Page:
Humans of Webster’s International Human Rights: Alexandra Lubbe

The “Humans of HRTS” met with Alexandra (Alex) Lubbe, a senior in the International Human Rights program. She interned with Arch City Defenders during the Fall 2017 semester.

1. What is an interesting fact about you?
Last summer my family and I went on a hot air balloon ride, so I have been in a hot air balloon before and it was really fun.

Photo credit: Jordan Palmer

2. Where did you study abroad and what were some of your favorite experiences while there?

I studied abroad in Leiden last spring. It was the best time of my life. I met so many cool people there. All of my friends were from all over the world – South Africa, Pakistan, Serbia, and Morocco – so that was really cool to learn about everyone’s cultures. I also got to travel a lot while I was there. I traveled to the campuses in (Athens) Greece and in Geneva (Switzerland). I did a trip to Budapest and a trip to Bulgaria. Getting to explore Europe while I was over there was one of the highlights of my study abroad experience.

3. Why did you decide to study human rights?

In high school, I started getting more into human rights issues. Initially, I focused on women’s rights and girls’ rights, especially girls’ rights to education. I was really into Malala and all the work that she was doing. When I saw that Webster had an international human rights program, I thought that was so cool and it really fit into what I was interested in.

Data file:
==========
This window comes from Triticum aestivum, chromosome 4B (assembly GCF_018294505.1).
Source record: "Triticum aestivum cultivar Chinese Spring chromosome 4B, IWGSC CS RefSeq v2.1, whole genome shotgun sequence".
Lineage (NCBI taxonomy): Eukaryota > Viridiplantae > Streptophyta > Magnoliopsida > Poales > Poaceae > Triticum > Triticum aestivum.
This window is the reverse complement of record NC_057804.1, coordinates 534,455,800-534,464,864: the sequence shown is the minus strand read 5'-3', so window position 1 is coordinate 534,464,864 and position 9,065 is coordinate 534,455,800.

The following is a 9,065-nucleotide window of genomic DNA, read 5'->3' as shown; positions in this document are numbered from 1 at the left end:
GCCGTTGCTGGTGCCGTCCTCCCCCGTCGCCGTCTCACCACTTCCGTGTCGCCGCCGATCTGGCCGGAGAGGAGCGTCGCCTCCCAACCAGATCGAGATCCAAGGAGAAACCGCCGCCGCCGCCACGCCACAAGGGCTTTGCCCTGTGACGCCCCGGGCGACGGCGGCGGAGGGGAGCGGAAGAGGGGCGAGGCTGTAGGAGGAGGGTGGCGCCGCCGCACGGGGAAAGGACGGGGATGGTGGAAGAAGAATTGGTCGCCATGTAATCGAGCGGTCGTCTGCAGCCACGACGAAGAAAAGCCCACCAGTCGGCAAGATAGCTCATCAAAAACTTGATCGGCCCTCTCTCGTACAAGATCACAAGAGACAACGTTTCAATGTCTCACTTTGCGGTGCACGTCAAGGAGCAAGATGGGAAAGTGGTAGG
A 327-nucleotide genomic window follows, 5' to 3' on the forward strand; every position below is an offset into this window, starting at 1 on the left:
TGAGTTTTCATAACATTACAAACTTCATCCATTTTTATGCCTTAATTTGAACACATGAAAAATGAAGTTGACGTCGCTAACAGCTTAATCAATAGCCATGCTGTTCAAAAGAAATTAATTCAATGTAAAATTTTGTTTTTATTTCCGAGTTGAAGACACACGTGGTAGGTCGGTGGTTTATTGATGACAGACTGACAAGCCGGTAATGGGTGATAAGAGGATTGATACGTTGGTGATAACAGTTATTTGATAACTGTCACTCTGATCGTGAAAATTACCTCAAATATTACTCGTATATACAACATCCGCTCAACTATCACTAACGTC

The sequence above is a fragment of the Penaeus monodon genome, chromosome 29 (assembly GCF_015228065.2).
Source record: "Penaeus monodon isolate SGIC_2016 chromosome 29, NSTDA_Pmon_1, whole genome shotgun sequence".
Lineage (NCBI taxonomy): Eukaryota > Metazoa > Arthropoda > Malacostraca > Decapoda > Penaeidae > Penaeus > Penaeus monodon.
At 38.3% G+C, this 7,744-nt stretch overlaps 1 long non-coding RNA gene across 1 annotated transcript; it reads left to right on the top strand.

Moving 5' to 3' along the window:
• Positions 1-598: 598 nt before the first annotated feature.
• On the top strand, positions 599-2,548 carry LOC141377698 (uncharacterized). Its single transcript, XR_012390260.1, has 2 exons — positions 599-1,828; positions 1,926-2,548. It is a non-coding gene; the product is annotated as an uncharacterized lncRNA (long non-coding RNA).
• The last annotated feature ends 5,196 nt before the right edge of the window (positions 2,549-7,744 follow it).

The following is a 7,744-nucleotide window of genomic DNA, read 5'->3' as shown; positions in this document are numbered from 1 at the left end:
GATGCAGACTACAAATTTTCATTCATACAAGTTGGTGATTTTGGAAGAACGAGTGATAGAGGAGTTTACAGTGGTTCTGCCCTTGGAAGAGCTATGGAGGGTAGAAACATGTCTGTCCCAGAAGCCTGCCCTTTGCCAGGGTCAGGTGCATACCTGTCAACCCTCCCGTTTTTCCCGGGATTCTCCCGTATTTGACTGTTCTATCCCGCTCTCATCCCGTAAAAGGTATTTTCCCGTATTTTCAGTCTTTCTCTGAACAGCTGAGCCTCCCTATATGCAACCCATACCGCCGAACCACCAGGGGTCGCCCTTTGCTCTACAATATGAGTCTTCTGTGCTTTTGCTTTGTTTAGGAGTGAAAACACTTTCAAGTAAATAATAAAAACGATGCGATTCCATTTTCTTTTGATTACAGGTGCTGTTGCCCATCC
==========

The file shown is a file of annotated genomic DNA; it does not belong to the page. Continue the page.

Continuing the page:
4. What was your experience like with Arch City Defenders?

Arch City Defenders is a non-profit law firm in downtown Saint Louis and they practice a holistic defense model, which means they do legal work for marginalized people in Saint Louis. They go a step beyond just the legal work, helping with housing and jobs, all the social work issues that come after. Even if someone is successful in court, there are still a lot of issues that follow. When I was interning there, I helped with the things that were more on the social work side; I helped create some resource guides for different things like housing and utilities assistance, clothing assistance, food assistance, stuff like that. I did get to work a bit interviewing some people who were arrested at the protest after the Stockley verdict, too. Overall I had a really good experience.

5. What do you want to do after you graduate?
The perfect dream would be to go to grad school and possibly get a master’s degree in sociology, and then hopefully get my Ph.D. and become a professor. That is what I would really like to do so I continue to study all of these issues.

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Interview credit to Webster University Institute for Human Rights and Humanitarian Studies. Thank you for the inspiring conversation!